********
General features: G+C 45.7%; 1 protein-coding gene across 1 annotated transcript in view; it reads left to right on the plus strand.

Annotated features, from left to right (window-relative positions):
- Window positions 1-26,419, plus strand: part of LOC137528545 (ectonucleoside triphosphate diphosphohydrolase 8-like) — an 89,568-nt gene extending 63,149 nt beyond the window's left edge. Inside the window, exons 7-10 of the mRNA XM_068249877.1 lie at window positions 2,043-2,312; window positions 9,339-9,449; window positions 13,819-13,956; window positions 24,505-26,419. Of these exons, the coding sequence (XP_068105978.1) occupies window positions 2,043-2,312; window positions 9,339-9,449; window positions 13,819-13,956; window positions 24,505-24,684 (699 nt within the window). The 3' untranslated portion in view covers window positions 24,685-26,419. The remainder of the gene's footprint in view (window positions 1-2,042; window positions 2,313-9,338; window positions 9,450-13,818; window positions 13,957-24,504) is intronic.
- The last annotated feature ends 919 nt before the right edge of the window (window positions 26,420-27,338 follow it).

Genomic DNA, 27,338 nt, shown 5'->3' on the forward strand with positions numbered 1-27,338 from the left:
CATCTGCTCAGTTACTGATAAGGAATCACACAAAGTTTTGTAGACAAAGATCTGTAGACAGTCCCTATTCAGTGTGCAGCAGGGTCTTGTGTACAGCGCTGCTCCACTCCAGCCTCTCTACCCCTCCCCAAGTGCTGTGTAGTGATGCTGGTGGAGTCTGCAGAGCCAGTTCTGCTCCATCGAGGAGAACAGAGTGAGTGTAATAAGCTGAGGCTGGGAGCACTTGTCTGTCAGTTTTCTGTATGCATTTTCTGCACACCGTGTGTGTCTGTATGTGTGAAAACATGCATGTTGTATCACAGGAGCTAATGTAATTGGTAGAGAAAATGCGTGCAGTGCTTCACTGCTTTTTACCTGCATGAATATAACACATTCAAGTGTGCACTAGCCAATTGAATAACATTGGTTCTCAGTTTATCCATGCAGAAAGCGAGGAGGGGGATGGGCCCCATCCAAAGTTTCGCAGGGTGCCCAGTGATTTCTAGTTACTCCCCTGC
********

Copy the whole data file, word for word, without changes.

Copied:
General features: G+C 45.7%; 1 protein-coding gene across 1 annotated transcript in view; it reads left to right on the plus strand.

Annotated features, from left to right (window-relative positions):
- Window positions 1-26,419, plus strand: part of LOC137528545 (ectonucleoside triphosphate diphosphohydrolase 8-like) — an 89,568-nt gene extending 63,149 nt beyond the window's left edge. Inside the window, exons 7-10 of the mRNA XM_068249877.1 lie at window positions 2,043-2,312; window positions 9,339-9,449; window positions 13,819-13,956; window positions 24,505-26,419. Of these exons, the coding sequence (XP_068105978.1) occupies window positions 2,043-2,312; window positions 9,339-9,449; window positions 13,819-13,956; window positions 24,505-24,684 (699 nt within the window). The 3' untranslated portion in view covers window positions 24,685-26,419. The remainder of the gene's footprint in view (window positions 1-2,042; window positions 2,313-9,338; window positions 9,450-13,818; window positions 13,957-24,504) is intronic.
- The last annotated feature ends 919 nt before the right edge of the window (window positions 26,420-27,338 follow it).

Genomic DNA, 27,338 nt, shown 5'->3' on the forward strand with positions numbered 1-27,338 from the left:
CATCTGCTCAGTTACTGATAAGGAATCACACAAAGTTTTGTAGACAAAGATCTGTAGACAGTCCCTATTCAGTGTGCAGCAGGGTCTTGTGTACAGCGCTGCTCCACTCCAGCCTCTCTACCCCTCCCCAAGTGCTGTGTAGTGATGCTGGTGGAGTCTGCAGAGCCAGTTCTGCTCCATCGAGGAGAACAGAGTGAGTGTAATAAGCTGAGGCTGGGAGCACTTGTCTGTCAGTTTTCTGTATGCATTTTCTGCACACCGTGTGTGTCTGTATGTGTGAAAACATGCATGTTGTATCACAGGAGCTAATGTAATTGGTAGAGAAAATGCGTGCAGTGCTTCACTGCTTTTTACCTGCATGAATATAACACATTCAAGTGTGCACTAGCCAATTGAATAACATTGGTTCTCAGTTTATCCATGCAGAAAGCGAGGAGGGGGATGGGCCCCATCCAAAGTTTCGCAGGGTGCCCAGTGATTTCTAGTTACTCCCCTGC